Location: Plant Polymer ResearchTitle: Improved hydroxypropyl methylcellulose films through incorporation of amylose-N-1-hexadecylammonuium chloride inclusion complexes
Submitted to: Industrial Crops and Products
Publication Type: Peer Reviewed Journal
Publication Acceptance Date: 1/25/2023
Publication Date: 1/28/2023
Citation: Selling, G.W., Hay, W.T., Evans, K.O., Peterson, S.C., Utt, K.D. 2023. Improved hydroxypropyl methylcellulose films through incorporation of amylose-N-1-hexadecylammonuium chloride inclusion complexes. Industrial Crops and Products. 194. Article 116352. https://doi.org/10.1016/j.indcrop.2023.116352.
Interpretive Summary: Cellulose, commonly obtained from wood or farm crops, is the most abundant natural polymer. In order to increase its value, cellulose can be chemically modified. One such modification creates a polymer called hydroxypropyl methyl cellulose (HPMC). Unlike cellulose, HPMC is soluble in water. This allows HPMC to be used in new end-uses such as film packaging. The use of HPMC in packaging applications can be increased by decreasing the impact of heat or water on the HPMC or by providing the HPMC film with the ability to kill microbes that may hurt people. An additive based on corn starch, called HexAM, was blended with HPMC to produce clear colorless films. These films had good physical properties, but more importantly the impact of heat and water was reduced, and the surface of the film resisted the growth of a select bacteria and fungi. This blended film that uses renewable materials will be useful to those companies involved with producing films for packaging, corn growers, and the general consumer.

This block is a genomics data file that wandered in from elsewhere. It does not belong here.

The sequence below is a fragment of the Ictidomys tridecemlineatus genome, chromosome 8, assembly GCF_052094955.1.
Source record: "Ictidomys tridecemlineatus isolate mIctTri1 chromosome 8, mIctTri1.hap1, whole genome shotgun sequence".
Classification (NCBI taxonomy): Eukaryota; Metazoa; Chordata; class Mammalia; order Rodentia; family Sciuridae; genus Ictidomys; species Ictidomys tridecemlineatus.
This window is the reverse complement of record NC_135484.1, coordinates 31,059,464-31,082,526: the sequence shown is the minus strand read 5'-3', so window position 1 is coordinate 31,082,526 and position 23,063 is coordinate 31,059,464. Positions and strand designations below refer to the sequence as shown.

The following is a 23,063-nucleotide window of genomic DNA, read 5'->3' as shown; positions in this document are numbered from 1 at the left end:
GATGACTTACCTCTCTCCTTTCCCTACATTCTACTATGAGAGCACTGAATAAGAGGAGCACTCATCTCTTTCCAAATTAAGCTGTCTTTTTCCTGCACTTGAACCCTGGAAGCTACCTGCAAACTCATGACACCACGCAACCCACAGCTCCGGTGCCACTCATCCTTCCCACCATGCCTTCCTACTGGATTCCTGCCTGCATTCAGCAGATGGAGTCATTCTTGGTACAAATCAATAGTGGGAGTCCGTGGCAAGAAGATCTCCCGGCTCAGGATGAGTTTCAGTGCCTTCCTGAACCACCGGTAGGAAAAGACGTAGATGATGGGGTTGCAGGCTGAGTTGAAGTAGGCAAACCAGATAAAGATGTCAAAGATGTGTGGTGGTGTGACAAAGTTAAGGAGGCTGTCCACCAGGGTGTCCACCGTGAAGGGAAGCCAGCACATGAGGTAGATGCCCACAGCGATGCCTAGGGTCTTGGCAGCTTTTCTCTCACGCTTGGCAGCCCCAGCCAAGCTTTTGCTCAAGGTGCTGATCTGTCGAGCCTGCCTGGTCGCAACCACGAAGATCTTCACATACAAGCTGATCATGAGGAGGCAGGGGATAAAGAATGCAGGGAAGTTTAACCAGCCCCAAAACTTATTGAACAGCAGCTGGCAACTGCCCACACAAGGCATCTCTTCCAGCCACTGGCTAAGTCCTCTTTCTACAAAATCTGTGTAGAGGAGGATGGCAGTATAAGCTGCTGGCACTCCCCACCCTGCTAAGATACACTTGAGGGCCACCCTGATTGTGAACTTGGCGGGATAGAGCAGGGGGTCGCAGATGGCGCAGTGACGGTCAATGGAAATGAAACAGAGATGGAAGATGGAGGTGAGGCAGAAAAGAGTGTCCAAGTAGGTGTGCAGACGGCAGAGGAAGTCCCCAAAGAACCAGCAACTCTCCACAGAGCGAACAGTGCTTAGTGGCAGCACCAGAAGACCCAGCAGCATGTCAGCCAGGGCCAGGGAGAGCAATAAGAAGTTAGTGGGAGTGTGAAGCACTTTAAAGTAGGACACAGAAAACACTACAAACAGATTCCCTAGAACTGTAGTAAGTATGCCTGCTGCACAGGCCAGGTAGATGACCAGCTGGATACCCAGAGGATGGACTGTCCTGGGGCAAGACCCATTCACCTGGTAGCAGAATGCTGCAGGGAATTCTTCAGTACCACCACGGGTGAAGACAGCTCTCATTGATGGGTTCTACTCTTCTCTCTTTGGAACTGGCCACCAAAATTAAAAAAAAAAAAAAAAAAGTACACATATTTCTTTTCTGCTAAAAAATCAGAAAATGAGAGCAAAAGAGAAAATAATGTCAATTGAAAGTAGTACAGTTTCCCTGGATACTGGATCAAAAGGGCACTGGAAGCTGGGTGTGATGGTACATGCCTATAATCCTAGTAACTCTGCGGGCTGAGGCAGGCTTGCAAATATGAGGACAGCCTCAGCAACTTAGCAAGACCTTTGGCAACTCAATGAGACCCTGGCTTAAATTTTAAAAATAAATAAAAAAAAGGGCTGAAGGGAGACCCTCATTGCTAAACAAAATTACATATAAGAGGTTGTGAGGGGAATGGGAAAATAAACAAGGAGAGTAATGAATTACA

Technical Abstract: In order to replace petroleum based films used in food packaging, improved biobased options are needed. Hydroxypropyl methylcellulose (HPMC) has value, but in terms of oxygen and water vapor permeability it is deficient. Blended films were produced using HPMC and amylose-N-1-hexadecylammonium chloride inclusion complex (HexAM) that required no plasticizer. The resulting blended films were clear, had little color and had increased product value relative to the control. With the addition of the HexAM, the crystallinity of the film increased as seen by x-ray diffraction spectra. By SEM the surfaces of the films were relatively smooth by scanning electron microscopy. However, atomic force microscopy demonstrated that the control films were smoother (roughness 1.2 nm rms), relative to the 50 % HexAM blend films (roughness 29.9 nm rms). In the infrared spectra (IR) certain peaks, such as the hydrated water and glycosidic bond peaks, either increased or decreased in a liner fashion with incorporation of HexAM. Using microscopic IR, it was shown that the surfaces of the films were chemically homogeneous on a 1.56 µm scale. Tensile strength and elongation decreased slightly with increasing HexAM. However, increasing the HexAM provided increased thermal durability as evidenced by a reduction in the loss of modulus with heating. This attribute will have value in the market. The addition of HexAM decreased the permeation of oxygen and water vapor through the films and made the film surface more hydrophobic. These characteristics will resolve deficiencies in HPMC and allow it to enter new markets. In limited testing, the HexAM containing films provided microbial and thermal resistance. For control HPMC films, gas permeability, water sensitivity and poor thermal stability limit the applications of HPMC.